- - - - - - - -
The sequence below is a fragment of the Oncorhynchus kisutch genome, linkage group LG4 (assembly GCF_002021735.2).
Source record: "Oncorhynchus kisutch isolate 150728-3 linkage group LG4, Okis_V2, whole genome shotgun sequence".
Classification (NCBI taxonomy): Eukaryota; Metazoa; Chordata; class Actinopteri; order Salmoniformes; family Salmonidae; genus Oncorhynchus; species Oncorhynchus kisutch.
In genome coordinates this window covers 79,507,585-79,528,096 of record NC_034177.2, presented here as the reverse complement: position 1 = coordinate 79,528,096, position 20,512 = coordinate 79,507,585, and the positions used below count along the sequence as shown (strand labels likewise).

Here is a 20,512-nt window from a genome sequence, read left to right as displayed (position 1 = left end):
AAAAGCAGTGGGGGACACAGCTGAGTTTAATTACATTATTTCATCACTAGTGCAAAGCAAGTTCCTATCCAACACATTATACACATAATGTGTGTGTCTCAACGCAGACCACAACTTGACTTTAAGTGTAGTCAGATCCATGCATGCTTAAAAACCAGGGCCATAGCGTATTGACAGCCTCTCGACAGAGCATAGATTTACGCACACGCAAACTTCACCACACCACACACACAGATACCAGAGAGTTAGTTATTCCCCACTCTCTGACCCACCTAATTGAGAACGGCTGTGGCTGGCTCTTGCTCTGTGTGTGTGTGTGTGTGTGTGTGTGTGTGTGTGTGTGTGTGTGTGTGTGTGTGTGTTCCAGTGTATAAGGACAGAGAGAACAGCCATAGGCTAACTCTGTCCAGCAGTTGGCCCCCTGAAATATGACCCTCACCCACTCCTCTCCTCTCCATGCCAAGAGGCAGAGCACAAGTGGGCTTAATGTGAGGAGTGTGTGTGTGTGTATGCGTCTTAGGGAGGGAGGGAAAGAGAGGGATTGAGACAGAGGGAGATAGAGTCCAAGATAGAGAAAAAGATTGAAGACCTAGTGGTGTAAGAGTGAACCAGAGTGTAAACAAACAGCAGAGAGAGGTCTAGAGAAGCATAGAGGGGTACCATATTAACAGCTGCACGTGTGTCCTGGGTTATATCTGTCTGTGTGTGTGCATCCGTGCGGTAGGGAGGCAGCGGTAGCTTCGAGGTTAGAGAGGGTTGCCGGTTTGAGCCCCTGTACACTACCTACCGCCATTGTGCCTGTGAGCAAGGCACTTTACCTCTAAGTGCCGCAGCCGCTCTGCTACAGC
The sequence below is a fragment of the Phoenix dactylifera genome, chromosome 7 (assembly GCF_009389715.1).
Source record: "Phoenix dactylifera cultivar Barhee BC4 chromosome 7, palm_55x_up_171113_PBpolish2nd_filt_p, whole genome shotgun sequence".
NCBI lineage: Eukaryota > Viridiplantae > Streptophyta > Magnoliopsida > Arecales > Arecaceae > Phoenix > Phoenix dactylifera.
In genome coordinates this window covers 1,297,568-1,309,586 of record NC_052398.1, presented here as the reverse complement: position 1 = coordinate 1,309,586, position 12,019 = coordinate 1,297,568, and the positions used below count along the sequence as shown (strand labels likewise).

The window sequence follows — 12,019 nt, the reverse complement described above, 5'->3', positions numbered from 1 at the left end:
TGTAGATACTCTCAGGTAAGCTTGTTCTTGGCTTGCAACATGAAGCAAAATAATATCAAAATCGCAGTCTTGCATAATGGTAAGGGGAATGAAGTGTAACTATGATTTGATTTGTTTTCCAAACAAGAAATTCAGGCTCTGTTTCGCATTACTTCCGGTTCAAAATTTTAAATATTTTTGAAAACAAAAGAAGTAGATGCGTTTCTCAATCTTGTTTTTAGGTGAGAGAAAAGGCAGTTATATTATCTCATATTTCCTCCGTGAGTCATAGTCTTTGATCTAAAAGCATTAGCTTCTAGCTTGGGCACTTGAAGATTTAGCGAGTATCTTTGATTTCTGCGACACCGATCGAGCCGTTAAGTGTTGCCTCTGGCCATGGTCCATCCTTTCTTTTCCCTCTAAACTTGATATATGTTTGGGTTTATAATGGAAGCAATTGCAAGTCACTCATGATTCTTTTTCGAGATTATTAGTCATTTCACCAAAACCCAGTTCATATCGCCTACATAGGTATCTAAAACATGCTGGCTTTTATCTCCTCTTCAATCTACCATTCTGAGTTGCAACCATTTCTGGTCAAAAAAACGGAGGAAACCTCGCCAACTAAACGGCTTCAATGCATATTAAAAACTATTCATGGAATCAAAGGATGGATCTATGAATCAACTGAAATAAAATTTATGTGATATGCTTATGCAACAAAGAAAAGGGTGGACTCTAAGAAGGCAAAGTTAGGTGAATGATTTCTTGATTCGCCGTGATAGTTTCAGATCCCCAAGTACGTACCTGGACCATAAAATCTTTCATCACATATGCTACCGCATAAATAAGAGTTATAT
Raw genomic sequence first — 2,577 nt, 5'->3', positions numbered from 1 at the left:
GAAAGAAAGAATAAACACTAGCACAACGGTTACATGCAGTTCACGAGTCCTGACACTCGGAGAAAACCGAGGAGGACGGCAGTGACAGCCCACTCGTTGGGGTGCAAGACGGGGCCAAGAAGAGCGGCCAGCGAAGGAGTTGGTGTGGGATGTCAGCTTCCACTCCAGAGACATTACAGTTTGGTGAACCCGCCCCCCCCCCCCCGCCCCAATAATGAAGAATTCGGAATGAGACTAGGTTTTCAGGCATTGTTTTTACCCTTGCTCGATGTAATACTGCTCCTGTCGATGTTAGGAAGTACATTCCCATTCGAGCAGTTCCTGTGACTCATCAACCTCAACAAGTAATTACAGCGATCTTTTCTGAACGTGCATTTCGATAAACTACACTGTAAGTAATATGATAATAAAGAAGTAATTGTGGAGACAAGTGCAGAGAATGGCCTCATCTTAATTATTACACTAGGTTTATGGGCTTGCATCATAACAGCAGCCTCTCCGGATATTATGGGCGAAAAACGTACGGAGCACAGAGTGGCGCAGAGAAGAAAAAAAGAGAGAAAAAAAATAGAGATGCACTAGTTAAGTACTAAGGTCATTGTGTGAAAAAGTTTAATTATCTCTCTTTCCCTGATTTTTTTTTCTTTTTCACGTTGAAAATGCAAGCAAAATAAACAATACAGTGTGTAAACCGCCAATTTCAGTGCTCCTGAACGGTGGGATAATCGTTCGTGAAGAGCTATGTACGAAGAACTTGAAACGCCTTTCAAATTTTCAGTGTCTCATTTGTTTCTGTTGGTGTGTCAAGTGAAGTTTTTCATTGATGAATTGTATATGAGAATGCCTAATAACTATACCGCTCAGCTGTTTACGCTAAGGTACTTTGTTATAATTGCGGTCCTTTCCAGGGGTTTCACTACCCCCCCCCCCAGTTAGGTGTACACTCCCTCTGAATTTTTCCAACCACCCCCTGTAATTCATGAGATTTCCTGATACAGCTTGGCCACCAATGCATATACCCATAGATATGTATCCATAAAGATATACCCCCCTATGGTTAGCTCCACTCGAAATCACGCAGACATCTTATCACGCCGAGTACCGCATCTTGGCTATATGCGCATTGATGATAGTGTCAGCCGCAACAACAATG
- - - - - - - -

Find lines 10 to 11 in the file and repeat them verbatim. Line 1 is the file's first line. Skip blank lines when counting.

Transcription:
In genome coordinates this window covers 1,297,568-1,309,586 of record NC_052398.1, presented here as the reverse complement: position 1 = coordinate 1,309,586, position 12,019 = coordinate 1,297,568, and the positions used below count along the sequence as shown (strand labels likewise).

The window sequence follows — 12,019 nt, the reverse complement described above, 5'->3', positions numbered from 1 at the left end: